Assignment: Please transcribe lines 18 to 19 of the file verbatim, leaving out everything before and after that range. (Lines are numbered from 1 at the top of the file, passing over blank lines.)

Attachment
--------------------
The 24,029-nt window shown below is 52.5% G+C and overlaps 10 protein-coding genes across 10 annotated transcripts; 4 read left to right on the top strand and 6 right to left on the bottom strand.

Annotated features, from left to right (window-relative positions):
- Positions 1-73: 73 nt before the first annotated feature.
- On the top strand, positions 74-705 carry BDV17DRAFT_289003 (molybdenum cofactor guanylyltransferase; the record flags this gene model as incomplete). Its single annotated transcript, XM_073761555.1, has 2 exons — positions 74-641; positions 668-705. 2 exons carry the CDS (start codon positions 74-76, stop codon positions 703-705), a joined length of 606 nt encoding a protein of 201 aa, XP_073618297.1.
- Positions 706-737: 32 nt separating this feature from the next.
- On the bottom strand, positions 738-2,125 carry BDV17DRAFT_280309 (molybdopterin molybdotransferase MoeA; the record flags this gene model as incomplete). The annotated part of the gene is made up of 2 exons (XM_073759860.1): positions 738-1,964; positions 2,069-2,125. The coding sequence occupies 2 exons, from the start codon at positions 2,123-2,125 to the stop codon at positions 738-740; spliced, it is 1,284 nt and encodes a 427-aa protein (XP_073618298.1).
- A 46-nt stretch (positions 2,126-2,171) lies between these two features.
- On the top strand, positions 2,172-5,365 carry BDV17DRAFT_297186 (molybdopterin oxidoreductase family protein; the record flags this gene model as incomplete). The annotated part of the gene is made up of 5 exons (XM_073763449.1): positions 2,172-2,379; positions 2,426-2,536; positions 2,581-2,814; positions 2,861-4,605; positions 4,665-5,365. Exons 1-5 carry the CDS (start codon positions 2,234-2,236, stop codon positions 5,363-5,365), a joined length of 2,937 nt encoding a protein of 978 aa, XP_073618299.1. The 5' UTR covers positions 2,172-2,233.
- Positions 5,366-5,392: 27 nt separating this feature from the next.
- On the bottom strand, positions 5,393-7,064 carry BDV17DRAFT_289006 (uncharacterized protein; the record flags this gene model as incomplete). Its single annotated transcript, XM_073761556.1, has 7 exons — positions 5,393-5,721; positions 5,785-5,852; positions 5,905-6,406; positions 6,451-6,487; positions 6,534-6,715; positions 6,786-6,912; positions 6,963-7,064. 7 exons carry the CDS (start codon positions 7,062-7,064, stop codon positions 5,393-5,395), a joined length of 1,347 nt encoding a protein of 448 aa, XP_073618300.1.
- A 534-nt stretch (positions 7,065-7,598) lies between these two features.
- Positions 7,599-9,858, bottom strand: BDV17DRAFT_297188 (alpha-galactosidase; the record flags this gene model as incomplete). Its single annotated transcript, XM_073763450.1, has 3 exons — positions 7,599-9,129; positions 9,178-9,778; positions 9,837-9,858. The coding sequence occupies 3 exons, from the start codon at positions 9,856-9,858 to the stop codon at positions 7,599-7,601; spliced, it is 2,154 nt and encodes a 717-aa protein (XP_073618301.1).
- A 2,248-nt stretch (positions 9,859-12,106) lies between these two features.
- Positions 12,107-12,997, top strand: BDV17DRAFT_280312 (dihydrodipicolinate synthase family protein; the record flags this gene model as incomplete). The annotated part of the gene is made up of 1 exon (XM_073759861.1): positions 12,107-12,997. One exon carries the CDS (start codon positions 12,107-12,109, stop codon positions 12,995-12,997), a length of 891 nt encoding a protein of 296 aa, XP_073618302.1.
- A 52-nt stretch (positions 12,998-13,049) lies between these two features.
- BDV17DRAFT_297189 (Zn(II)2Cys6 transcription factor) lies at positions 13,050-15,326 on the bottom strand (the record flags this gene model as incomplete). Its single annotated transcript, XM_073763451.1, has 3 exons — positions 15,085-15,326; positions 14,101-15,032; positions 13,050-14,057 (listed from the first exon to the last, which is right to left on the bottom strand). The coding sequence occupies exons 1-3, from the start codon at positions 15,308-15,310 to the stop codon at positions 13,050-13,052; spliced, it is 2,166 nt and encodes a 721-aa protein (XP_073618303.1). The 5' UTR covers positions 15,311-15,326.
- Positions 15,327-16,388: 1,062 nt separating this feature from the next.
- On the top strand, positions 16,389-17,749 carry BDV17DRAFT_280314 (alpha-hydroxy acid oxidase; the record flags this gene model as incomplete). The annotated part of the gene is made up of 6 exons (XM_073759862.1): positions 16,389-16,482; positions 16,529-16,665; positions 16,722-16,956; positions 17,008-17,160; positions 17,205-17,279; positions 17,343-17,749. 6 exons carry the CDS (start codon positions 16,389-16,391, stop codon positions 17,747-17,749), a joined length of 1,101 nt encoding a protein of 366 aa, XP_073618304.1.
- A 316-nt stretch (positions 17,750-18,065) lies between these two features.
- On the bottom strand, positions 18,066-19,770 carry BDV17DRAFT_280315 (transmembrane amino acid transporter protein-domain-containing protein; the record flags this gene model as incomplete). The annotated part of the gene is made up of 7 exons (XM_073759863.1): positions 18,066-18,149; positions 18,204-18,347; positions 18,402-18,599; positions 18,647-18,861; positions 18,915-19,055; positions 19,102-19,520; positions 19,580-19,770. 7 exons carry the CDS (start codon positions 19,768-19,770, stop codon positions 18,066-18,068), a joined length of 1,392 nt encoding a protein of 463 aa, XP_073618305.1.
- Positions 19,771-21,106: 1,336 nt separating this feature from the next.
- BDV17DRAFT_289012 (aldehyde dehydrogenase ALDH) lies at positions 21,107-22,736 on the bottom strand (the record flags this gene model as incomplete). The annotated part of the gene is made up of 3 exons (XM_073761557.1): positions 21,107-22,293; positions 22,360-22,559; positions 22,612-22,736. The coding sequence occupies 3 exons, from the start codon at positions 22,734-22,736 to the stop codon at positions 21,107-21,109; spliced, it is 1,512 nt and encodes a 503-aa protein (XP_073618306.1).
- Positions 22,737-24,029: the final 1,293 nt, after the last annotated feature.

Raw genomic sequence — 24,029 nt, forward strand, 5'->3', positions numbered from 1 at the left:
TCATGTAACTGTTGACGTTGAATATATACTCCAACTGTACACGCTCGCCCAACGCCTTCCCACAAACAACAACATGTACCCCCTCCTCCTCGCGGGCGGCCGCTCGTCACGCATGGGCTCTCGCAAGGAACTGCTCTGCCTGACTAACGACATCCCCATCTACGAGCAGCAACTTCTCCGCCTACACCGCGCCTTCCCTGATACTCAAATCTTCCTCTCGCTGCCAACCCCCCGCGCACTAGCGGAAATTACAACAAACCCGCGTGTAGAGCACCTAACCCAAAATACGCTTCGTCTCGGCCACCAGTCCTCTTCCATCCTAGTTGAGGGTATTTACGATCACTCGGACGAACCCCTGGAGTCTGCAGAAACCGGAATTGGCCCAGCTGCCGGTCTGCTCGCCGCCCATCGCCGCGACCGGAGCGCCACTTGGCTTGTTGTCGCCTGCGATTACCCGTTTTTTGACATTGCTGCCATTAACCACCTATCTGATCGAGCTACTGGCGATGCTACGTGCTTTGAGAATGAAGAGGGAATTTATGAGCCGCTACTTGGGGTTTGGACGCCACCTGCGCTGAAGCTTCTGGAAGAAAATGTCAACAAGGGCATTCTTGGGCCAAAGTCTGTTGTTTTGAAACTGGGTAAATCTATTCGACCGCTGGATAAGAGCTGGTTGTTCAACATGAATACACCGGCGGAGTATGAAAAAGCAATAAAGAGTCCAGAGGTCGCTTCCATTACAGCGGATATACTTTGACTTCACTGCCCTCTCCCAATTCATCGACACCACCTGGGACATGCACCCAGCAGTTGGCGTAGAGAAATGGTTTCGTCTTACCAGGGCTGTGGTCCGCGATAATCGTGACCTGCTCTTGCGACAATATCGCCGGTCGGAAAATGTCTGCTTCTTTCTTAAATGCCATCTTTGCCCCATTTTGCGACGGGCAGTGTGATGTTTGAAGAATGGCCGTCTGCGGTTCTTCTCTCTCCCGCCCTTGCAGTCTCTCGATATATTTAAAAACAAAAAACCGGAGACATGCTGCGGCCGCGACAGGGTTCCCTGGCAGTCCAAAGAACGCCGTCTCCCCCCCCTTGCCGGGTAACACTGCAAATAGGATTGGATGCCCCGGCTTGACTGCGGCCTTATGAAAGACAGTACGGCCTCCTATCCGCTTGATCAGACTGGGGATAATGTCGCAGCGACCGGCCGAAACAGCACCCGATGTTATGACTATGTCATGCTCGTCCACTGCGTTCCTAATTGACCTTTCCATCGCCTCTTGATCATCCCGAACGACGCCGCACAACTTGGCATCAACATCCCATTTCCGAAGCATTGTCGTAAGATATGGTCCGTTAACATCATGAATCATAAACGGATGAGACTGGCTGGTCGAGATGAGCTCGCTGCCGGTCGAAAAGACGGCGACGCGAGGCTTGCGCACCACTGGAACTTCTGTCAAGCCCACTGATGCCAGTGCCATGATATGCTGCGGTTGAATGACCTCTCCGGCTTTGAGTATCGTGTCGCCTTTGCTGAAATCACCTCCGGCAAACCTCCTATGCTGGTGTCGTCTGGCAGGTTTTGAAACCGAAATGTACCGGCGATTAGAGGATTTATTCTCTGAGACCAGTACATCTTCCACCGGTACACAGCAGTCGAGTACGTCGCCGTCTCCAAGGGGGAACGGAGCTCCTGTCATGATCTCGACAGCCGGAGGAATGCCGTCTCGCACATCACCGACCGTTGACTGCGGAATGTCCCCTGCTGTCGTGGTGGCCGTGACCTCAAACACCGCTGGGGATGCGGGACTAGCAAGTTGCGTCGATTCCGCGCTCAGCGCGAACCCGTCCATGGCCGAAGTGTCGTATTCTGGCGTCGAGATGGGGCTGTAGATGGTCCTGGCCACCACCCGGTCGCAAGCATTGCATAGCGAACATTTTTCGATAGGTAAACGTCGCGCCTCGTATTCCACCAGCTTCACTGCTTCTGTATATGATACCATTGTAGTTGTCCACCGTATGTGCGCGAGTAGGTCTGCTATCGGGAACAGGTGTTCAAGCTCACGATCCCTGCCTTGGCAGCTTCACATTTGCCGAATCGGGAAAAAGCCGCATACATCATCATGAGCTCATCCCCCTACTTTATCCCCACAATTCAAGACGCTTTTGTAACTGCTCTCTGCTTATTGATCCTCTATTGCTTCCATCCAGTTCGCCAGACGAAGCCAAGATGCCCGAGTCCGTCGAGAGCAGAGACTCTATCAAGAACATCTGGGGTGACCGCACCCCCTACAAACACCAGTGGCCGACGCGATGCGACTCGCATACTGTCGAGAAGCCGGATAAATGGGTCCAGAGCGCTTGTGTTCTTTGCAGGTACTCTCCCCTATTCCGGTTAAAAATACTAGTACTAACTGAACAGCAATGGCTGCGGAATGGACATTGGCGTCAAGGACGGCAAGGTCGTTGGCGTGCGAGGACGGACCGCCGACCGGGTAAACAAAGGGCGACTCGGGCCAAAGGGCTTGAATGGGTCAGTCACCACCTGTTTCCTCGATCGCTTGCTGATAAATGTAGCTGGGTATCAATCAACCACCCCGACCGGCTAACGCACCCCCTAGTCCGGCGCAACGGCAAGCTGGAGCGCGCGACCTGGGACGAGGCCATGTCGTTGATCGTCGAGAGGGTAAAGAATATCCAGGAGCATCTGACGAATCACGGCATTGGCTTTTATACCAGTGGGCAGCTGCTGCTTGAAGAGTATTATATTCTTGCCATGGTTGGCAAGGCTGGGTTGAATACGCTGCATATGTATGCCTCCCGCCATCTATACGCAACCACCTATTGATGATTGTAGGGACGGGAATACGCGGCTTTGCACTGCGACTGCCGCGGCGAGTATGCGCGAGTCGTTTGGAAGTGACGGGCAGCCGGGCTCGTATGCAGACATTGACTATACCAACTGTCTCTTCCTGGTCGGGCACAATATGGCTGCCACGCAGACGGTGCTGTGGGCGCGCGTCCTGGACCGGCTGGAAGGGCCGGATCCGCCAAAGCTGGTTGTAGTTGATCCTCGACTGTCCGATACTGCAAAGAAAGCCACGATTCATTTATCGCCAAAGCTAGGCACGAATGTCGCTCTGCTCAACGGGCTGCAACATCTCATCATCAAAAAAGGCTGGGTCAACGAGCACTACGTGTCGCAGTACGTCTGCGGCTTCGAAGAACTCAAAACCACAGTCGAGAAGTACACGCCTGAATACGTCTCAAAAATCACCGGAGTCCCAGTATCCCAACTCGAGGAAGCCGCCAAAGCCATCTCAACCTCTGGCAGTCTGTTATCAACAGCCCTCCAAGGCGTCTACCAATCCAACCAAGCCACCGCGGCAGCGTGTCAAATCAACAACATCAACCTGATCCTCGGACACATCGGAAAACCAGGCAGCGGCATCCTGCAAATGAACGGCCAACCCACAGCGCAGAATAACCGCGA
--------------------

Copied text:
- On the top strand, positions 16,389-17,749 carry BDV17DRAFT_280314 (alpha-hydroxy acid oxidase; the record flags this gene model as incomplete). The annotated part of the gene is made up of 6 exons (XM_073759862.1): positions 16,389-16,482; positions 16,529-16,665; positions 16,722-16,956; positions 17,008-17,160; positions 17,205-17,279; positions 17,343-17,749. 6 exons carry the CDS (start codon positions 16,389-16,391, stop codon positions 17,747-17,749), a joined length of 1,101 nt encoding a protein of 366 aa, XP_073618304.1.
- A 316-nt stretch (positions 17,750-18,065) lies between these two features.